Facebook, the world’s largest social-networking site, reported strong second-quarter revenue and profit Wednesday, blowing past Wall Street’s expectations and sending the stock up about 20 percent in after-hour trading.
The company said it had net income of $333 million, or 13 cents a share. Excluding stock-based compensation expenses, profit was $488 million or 19 cents a share, compared with 12 cents a share in the second quarter a year ago. Revenue soared 53 percent to $1.8 billion.
Wall Street analysts expected 14 cents a share on revenue of $1.62 billion, according to a survey by Thomson Reuters.
“We’ve made good progress growing our community, deepening engagement and delivering strong financial results, especially on mobile,” Facebook founder and CEO Mark Zuckerberg said in a statement. “The work we’ve done to make mobile the best Facebook experience is showing good results and provides us with a solid foundation for the future.”
- Seahawks' Marshawn Lynch announces retirement in his own, unique fashion
- With Marshawn Lynch retired, what will Seahawks do with money they save?
- Black Sabbath calls it a night at the Tacoma Dome — for good
- Seahawks' Russell Wilson writes a thank-you letter to Peyton Manning
- Marshawn Lynch’s retirement announcement wasn’t classy, but it was perfect
Most Read Stories
The company’s results show that its users are continuing to shift toward mobile phones and tablets to access the site instead of a computer’s Web browser. Although the total number of active monthly Facebook users worldwide grew slightly from the first quarter to 1.15 billion, the number of people who use its mobile versions at least once a month grew 9 percent to 819 million.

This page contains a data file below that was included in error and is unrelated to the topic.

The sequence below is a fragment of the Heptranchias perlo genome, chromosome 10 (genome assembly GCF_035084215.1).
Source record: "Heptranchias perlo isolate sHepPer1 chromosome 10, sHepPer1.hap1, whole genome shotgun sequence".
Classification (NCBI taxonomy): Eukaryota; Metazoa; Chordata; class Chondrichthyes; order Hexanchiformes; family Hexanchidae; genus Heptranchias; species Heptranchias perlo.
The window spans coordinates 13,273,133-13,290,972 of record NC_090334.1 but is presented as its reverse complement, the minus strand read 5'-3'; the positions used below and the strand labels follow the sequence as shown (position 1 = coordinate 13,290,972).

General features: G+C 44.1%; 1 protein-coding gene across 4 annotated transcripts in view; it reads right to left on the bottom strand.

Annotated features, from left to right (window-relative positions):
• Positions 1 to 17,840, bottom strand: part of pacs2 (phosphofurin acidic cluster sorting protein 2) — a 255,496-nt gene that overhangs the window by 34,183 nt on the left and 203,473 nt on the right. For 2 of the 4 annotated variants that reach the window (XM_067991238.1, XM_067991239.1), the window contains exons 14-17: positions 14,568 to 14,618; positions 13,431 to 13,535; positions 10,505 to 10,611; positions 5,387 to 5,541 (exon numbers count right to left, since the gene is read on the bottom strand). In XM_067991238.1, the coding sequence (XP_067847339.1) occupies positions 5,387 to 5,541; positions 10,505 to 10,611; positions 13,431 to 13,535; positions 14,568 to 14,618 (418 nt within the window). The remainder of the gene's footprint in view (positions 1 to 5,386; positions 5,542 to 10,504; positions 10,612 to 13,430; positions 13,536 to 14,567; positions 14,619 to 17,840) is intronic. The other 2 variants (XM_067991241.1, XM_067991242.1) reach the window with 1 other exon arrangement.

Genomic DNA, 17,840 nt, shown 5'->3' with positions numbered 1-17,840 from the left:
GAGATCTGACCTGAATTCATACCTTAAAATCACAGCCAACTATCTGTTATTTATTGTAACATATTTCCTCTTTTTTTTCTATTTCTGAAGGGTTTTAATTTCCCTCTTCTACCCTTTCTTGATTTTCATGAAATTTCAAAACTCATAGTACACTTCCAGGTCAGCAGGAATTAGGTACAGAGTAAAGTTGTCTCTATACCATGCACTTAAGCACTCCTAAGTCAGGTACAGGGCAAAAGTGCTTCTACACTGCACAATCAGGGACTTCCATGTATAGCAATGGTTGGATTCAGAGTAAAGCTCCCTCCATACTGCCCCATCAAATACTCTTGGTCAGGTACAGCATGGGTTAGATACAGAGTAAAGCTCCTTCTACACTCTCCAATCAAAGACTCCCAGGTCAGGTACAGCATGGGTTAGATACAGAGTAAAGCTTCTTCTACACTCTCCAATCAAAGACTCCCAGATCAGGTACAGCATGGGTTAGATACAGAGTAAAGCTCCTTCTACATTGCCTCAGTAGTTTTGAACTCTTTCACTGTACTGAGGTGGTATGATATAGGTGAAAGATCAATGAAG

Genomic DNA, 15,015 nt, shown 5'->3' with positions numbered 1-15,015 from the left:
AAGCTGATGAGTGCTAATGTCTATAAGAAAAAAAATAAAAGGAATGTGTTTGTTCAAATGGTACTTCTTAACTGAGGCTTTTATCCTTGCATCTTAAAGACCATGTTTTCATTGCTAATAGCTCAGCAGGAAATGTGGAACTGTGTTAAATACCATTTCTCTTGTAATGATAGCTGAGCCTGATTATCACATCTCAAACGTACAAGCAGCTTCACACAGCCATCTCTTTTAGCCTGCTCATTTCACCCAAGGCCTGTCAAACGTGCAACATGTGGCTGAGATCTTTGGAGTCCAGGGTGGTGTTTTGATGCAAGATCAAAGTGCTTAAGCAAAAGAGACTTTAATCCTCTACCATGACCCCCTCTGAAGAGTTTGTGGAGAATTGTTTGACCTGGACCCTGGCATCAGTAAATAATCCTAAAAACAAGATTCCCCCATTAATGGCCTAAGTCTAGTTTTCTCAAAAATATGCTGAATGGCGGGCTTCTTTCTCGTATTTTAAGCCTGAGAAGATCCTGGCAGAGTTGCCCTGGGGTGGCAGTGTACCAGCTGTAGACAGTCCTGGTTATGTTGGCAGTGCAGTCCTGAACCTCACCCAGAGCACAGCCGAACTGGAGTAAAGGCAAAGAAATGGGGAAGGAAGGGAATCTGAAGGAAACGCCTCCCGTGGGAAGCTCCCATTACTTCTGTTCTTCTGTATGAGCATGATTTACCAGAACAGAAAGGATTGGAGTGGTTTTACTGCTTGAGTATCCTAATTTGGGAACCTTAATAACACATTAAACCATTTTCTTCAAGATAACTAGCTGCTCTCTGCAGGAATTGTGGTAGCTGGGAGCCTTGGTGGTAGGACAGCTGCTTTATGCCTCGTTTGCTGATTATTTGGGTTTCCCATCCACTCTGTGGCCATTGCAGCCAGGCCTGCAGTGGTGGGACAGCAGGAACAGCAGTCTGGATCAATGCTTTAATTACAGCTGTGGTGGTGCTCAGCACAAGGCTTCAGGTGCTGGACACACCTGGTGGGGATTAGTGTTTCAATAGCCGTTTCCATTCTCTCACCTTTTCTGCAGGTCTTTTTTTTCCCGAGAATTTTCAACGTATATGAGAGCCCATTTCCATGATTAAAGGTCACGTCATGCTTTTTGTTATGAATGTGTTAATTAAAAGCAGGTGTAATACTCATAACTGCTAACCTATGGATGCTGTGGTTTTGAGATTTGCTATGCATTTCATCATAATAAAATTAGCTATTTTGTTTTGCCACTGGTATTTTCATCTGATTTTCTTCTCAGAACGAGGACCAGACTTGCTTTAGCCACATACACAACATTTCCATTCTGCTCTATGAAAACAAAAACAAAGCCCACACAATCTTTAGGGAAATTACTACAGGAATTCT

Of total advertising revenue, 41 percent came from mobile, up from 30 percent in the first quarter.
Users’ preference for accessing Facebook on the go has created unique revenue opportunities, such as ads that prompt users to install mobile apps like games. But advertisers are generally willing to pay much less for a mobile ad than they are for the desktop.
The company’s sharp revenue growth reflects increased competition among advertisers to reach Facebook’s large user base, said Rob Jewell, president of Spruce Media, a firm that helps advertisers like McDonald’s and the insurer Progressive to buy ads on the social network and measure their effectiveness.
Facebook’s ad rates are generally set through a bidding process, and Jewell said that his clients paid about 10 percent more on average for ads in the second quarter than in the first.
Ads in the news feed, both on the desktop and mobile versions of Facebook, were in particularly high demand, with rates up about 75 percent from the first quarter for both categories.
“Facebook is the best channel for mobile-app advertisers to purchase advertising,” Jewell said.
In the second quarter of 2012, the company had a net loss of $743 million, or 8 cents a share. But that figure included $1.3 billion in compensation expenses related to the company’s initial public offering. Excluding such one-time items, the company’s profit a year ago was $295 million, or 12 cents a share, and its revenue was $1.2 billion.